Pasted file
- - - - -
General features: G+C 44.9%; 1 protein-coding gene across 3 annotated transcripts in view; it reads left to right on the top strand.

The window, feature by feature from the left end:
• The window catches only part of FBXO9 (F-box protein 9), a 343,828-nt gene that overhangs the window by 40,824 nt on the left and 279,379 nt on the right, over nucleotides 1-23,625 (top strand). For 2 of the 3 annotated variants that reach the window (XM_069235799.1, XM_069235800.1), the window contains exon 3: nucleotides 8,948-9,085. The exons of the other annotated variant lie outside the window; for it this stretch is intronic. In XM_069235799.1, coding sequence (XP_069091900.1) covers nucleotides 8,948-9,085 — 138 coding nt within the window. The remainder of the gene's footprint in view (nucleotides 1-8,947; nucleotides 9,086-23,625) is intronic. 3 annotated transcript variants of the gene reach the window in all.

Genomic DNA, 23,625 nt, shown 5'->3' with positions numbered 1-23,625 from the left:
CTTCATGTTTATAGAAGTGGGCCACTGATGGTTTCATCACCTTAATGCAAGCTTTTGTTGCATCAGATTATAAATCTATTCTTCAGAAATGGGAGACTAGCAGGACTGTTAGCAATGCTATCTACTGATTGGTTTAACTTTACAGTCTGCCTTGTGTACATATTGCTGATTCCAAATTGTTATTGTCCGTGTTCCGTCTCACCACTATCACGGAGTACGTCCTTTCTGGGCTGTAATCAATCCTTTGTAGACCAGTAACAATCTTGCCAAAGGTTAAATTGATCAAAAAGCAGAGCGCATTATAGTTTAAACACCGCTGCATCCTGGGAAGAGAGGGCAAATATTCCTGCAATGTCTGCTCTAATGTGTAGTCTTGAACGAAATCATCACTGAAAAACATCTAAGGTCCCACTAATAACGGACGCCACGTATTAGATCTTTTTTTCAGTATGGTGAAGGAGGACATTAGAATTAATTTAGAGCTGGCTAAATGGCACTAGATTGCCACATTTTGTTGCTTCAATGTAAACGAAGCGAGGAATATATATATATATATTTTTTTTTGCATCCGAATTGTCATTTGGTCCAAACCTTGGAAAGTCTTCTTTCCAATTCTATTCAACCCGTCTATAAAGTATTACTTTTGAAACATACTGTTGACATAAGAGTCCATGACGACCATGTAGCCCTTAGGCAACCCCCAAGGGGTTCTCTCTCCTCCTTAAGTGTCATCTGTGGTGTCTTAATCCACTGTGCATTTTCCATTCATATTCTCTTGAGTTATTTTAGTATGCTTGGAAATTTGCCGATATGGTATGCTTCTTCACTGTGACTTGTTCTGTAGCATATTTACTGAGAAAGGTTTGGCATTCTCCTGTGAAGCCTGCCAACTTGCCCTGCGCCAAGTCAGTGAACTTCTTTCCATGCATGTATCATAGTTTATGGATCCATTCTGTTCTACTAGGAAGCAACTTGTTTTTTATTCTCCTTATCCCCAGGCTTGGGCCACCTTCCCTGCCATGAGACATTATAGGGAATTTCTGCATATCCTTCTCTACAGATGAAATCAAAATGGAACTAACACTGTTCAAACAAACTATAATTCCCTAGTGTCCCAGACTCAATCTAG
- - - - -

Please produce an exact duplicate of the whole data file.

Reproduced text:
General features: G+C 44.9%; 1 protein-coding gene across 3 annotated transcripts in view; it reads left to right on the top strand.

The window, feature by feature from the left end:
• The window catches only part of FBXO9 (F-box protein 9), a 343,828-nt gene that overhangs the window by 40,824 nt on the left and 279,379 nt on the right, over nucleotides 1-23,625 (top strand). For 2 of the 3 annotated variants that reach the window (XM_069235799.1, XM_069235800.1), the window contains exon 3: nucleotides 8,948-9,085. The exons of the other annotated variant lie outside the window; for it this stretch is intronic. In XM_069235799.1, coding sequence (XP_069091900.1) covers nucleotides 8,948-9,085 — 138 coding nt within the window. The remainder of the gene's footprint in view (nucleotides 1-8,947; nucleotides 9,086-23,625) is intronic. 3 annotated transcript variants of the gene reach the window in all.

Genomic DNA, 23,625 nt, shown 5'->3' with positions numbered 1-23,625 from the left:
CTTCATGTTTATAGAAGTGGGCCACTGATGGTTTCATCACCTTAATGCAAGCTTTTGTTGCATCAGATTATAAATCTATTCTTCAGAAATGGGAGACTAGCAGGACTGTTAGCAATGCTATCTACTGATTGGTTTAACTTTACAGTCTGCCTTGTGTACATATTGCTGATTCCAAATTGTTATTGTCCGTGTTCCGTCTCACCACTATCACGGAGTACGTCCTTTCTGGGCTGTAATCAATCCTTTGTAGACCAGTAACAATCTTGCCAAAGGTTAAATTGATCAAAAAGCAGAGCGCATTATAGTTTAAACACCGCTGCATCCTGGGAAGAGAGGGCAAATATTCCTGCAATGTCTGCTCTAATGTGTAGTCTTGAACGAAATCATCACTGAAAAACATCTAAGGTCCCACTAATAACGGACGCCACGTATTAGATCTTTTTTTCAGTATGGTGAAGGAGGACATTAGAATTAATTTAGAGCTGGCTAAATGGCACTAGATTGCCACATTTTGTTGCTTCAATGTAAACGAAGCGAGGAATATATATATATATATTTTTTTTTGCATCCGAATTGTCATTTGGTCCAAACCTTGGAAAGTCTTCTTTCCAATTCTATTCAACCCGTCTATAAAGTATTACTTTTGAAACATACTGTTGACATAAGAGTCCATGACGACCATGTAGCCCTTAGGCAACCCCCAAGGGGTTCTCTCTCCTCCTTAAGTGTCATCTGTGGTGTCTTAATCCACTGTGCATTTTCCATTCATATTCTCTTGAGTTATTTTAGTATGCTTGGAAATTTGCCGATATGGTATGCTTCTTCACTGTGACTTGTTCTGTAGCATATTTACTGAGAAAGGTTTGGCATTCTCCTGTGAAGCCTGCCAACTTGCCCTGCGCCAAGTCAGTGAACTTCTTTCCATGCATGTATCATAGTTTATGGATCCATTCTGTTCTACTAGGAAGCAACTTGTTTTTTATTCTCCTTATCCCCAGGCTTGGGCCACCTTCCCTGCCATGAGACATTATAGGGAATTTCTGCATATCCTTCTCTACAGATGAAATCAAAATGGAACTAACACTGTTCAAACAAACTATAATTCCCTAGTGTCCCAGACTCAATCTAG